Oh yeah, go out and get some material and work it to see if I'm waaay off base or not. I've inhaled lots of fumes over the years
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Old 10-01-2002, 05:27 AM   #14 (permalink)
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From "Engineer to Win" by Carroll Smith

" Welding 4130

Ther are a lot of myths surrounding the techniques of welding 4130 steel. Most of them are just that - myths. To be sure, care must be excercised. We have a narrow choice of suitable filler rods. Pre- and post-heat are important and become critical in thicker sections and all welds should be stress relieved after welding. But there are no great secrets involved.

Most racing welders do not believe that it is necessary to stress relieve welds made in 4130, especially TIG welds. They are wrong. Maybe explaining why will make some converts to the cause of righteousness. Contrary to popular opinion, the necessity for stress relieving 4130 weldments has little if anything to do with carbon content or weld contamination, and the superior shielding afforded by TIG welding does not help at all. In fact, we shall see, the need for stress relief is GREATER with TIF-welded 4130 than it is with oxyacetylene welds.

4130 is an "air hardening" steel. During welding, by whatever process, both edges of the joint are heated to the moltedn condition and then allowed to cool in air. This results in the creation of a series of "layers" in the heat-effected zone adjacent to the weld itself. In a short distance measured at right angles to the line of the weld we will find metal that has been heated considerably above the critical zone, just above it, not quite up to it, nowhere near it, and only slightly heated. As the weld puddle progresses, the heated metal behind it will be cooled both by exposure to the air, and by the quenching affect of the adjacent cooler metal. The heat=effected zone will thus cool more rapidly than if the whole part had been evenly heated and cooled as a unit. The weld is, in effect, quenched and is therefore considerably more brittle than the surrounding material. It doesn;t take a cold liquid to achieve a quench - all it takes is a source of RELATIVE cool. The weld is liable to be largely martensitic in structure and to fail under impact. In addition, the grain structure will vary throuought the entire heat-effected zone, and with larger grain size being found in the portion that has been hottest.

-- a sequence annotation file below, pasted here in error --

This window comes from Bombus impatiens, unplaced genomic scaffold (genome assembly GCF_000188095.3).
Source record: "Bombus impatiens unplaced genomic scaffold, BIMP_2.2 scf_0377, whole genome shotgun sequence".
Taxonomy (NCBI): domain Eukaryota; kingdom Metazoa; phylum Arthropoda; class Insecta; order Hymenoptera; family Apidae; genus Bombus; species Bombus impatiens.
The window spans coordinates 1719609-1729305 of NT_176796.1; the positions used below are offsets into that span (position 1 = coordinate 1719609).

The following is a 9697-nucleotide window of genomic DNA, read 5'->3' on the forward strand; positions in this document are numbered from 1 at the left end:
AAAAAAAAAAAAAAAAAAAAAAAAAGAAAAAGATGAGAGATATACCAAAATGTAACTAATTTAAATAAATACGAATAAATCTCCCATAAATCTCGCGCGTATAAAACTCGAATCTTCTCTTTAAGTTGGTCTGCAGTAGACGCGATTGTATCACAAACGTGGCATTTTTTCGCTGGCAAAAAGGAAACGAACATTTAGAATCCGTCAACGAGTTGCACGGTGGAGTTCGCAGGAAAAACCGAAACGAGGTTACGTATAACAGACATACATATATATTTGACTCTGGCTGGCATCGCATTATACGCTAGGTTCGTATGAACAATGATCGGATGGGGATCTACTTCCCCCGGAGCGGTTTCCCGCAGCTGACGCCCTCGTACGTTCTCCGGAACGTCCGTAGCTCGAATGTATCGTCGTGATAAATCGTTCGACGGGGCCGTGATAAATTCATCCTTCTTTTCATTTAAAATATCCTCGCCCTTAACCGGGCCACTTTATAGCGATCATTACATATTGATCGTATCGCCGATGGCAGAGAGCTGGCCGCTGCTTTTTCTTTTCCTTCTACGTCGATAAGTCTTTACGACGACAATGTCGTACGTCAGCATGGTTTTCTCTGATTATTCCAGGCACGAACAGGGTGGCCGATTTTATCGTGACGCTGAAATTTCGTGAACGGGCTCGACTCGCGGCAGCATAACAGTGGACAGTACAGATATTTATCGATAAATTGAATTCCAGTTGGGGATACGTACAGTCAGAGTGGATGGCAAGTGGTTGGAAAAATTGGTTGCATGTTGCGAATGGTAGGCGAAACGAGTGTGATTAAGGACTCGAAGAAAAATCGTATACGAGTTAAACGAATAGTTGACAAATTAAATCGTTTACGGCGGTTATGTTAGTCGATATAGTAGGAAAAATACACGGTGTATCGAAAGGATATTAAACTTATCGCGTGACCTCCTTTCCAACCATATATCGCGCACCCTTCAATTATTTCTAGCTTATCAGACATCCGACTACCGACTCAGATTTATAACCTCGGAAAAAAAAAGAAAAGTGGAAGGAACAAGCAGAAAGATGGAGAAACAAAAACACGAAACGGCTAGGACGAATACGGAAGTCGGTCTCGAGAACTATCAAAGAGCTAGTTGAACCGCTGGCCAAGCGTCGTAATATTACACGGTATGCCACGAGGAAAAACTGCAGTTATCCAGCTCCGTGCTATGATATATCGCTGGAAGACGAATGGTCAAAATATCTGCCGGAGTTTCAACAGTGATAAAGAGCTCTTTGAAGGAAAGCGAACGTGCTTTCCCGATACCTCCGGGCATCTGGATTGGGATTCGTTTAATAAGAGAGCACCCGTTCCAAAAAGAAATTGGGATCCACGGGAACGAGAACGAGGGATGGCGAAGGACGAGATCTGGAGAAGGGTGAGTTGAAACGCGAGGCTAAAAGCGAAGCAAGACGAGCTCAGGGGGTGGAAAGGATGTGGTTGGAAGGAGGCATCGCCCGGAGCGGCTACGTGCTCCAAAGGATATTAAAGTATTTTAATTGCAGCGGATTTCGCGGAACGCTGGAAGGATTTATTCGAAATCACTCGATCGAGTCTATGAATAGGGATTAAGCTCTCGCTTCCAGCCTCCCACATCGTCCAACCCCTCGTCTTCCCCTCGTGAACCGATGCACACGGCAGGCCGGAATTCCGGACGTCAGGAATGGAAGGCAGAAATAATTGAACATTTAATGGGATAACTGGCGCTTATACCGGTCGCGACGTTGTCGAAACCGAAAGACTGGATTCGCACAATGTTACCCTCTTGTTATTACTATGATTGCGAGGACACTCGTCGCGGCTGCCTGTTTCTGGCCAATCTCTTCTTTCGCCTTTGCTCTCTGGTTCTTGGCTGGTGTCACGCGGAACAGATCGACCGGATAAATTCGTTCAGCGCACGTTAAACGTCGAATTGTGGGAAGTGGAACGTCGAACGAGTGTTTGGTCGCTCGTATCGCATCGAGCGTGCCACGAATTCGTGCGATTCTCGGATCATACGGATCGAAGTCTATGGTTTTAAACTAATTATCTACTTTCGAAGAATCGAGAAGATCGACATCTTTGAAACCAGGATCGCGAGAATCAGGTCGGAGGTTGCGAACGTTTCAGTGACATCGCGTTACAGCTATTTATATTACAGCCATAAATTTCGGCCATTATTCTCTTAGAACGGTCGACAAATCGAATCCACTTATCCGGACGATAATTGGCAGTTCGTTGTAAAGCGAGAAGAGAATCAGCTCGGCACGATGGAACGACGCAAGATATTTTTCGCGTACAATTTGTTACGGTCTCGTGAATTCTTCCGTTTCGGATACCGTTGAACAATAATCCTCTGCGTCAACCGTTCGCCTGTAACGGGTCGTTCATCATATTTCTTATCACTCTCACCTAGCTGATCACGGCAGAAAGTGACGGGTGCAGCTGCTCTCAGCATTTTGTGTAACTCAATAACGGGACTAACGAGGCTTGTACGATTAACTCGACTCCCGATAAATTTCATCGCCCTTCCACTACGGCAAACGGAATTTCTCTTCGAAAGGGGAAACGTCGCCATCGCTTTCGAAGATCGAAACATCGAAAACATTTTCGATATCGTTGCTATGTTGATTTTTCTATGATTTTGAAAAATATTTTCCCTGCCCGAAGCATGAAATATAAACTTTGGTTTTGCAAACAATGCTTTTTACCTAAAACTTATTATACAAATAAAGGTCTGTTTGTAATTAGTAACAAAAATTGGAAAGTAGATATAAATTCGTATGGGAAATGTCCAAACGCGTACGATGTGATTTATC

With TIG welding, the heat effected zone is geographically narrower than it is with torch welding. Far from being an advantage, this produces a steeper temperature gradient in the heat effected zone and, with air-hardening steels, a more brittle weld than a good torch weld - regardless of how skilled or careful the operator is about slow withdrawl and post purging.
The solution is simple, inexpensive, and not een time consuming. At the completion of welding, the entire area surrounding the welds should be evenly heated to about 1200*F (somewhere between dark cherry and medium cherry) and allowed either to cool in STILL AIR or covered in LIME or DRY SAND. Still air is best arranged by placing shields around large parts (like tube frames) or by placing a sheet metal box over the part until it has cooled. This, as you will have deduced by now, is also the reason that 4130 should always be pre-heated (gently warmed to 300-400* F) BEFORE starting a weld. It is a case of keeping the temperature gradient in the heat effected zone as gradual as practical. With higher-alloy steels, such as 4340, pre-heat and post-heat are an absolute necessity. Strictly speaking, it probably isn;t NECESSARY to either pre-heat or to normalize welds in 4130 if the sections are 0.065" or less in thickness, but it is damned good insurance. "


he then goes on about filler rods for 4130.....

They're his words and emphasis, not mine. And as anyone who's read his works will tell you, he's an opinionated SOB but he does seem to know his stuff. Note he never mentions MIG....he would probably have a stroke if you told him you were going to MIG it! But that doesnt mean he's the only one who is right.

I highly recommend you buy the book anyway, the theory sections are excellent and thorough. It's a very worthwhile read.
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Old 10-01-2002, 05:46 AM   #15 (permalink)
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Over the past few years I have fabricated 4 different chassis out of thin walled 4130 (.049 and .065) for a student group. I did TIG weld them using low carbon filler rod, but there was no pre or post heat treatment. These chassis have held up to some serious abuse. One took a shot into a barrier wall at about 60 MPH and non of the welds snapped. Another has about 100 hrs of off road driving (20 -30 MPH) and there are no fatigue cracks that we have seen. It is my opinion that you could get the same results with a MIG welder. Because you are using a much thicker wall you may want to post heat treatment. Good Luck.
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Old 10-01-2002, 06:13 AM   #16 (permalink)
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HOLY FAWK !!